North

Kátł'odeeche Fırst Natıon refusing out-of-territory visitors over COVID-19 fears

Chief April Martel says they frequently see Alberta licence plates on the reserve, which is concerning given the sharp increase in COVID-19 cases that province is seeing.

First Nation once again blocking non-N.W.T. licence plates after seeing many from Alberta, Saskatchewan

April Martel, chief of Kátł'odeeche Fırst Natıon, stands in front of a checkpoint earlier this year. Worried about the spread of COVID-19, she says they're refusing out-of-territory visitors, after seeing many Alberta and Saskatchewan plates on the reserve. (Anna Desmarais/CBC)

The Kátł'odeeche Fırst Natıon near Hay River, N.W.T., is closing its reserve to out-of-territory visitors again, due to the fear of COVID-19.

"We're looking out for the protection of our community," said Chief April Martel.

The First Nation put a message out on social media on Thursday saying anyone with licence plates from out of the N.W.T. will be denied access to the reserve. 

Martel said it was council's decision due to the COVID-19 pandemic.

"It's out of control right now," she said. "You're opening this gate and allowing people to go everywhere. It's scary. It's still scary for a lot of people. We're still in a pandemic right now."

Martel said she frequently gets calls from First Nation members about Alberta and Saskatchewan licence plates on the reserve. She said many people come to fish, claiming they have Treaty 8 rights to be there.

"This is my reserve, so if I tell you to leave, you leave."

The First Nation went into full lockdown back in March, at the height of the pandemic, blocking anyone who could not prove band membership. Martel says with the reserve's proximity to High Level, Alta. — about three hours away — she once again worries about COVID-19 making it onto the reserve. Alberta has recently seen a spike in cases.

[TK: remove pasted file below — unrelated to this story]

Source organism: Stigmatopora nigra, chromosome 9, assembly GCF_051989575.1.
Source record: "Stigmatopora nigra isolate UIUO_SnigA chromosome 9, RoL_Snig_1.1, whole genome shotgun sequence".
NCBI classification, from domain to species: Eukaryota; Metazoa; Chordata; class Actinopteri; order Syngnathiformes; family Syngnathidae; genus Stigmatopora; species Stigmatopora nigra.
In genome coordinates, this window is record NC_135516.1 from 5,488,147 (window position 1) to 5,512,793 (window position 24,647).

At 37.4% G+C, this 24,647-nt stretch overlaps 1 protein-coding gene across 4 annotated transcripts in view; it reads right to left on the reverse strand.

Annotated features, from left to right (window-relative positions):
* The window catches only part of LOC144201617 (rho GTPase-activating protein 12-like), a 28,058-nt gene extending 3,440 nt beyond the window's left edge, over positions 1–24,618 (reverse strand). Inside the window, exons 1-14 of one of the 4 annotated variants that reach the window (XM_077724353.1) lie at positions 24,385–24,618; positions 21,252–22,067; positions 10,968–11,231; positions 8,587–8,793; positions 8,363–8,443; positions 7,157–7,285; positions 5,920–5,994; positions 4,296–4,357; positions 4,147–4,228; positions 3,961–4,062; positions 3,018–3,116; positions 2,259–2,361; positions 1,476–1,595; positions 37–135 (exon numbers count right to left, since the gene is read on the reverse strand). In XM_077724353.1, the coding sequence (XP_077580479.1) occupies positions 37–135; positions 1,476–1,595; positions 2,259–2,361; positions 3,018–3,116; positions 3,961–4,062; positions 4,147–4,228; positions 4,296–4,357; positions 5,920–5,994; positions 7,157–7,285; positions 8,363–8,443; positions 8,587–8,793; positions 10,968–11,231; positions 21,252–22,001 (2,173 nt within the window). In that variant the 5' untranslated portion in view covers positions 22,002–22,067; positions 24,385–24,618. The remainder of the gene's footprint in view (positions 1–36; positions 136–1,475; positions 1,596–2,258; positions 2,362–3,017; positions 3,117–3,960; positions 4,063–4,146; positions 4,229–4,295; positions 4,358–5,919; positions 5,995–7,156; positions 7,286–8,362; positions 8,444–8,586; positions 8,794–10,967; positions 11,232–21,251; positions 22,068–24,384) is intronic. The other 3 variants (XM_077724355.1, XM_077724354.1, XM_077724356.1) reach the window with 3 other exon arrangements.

"All the people are coming in from Alberta and driving around and we don't want to get anyone sick, especially our elders."

A security guard asks the driver for proof of band membership at a checkpoint at the entrance to the reserve earlier this year. (Anna Desmarais/CBC)

The chief said she still sees people disobeying physical distancing requirements set by the N.W.T. public health office, and people who aren't in self-isolation when they should be. She said that's left people on the reserve scared — particularly staff at its Ehdah Cho Store, who need to sanitize each time someone from off the reserve comes in.

"They're scared right now … because they can't keep track of all of that. It's just too crazy."

Martel said the First Nation is erecting a new sign asking out-of-territory visitors to turn back, which will remain up until they feel there is no longer an immediate risk of COVID-19 entering the reserve.

"You look at our medical supplies and our health-care system and we won't be able to keep up with that," she said.

"I just want everyone to be safe."

With files from Anna Desmarais

now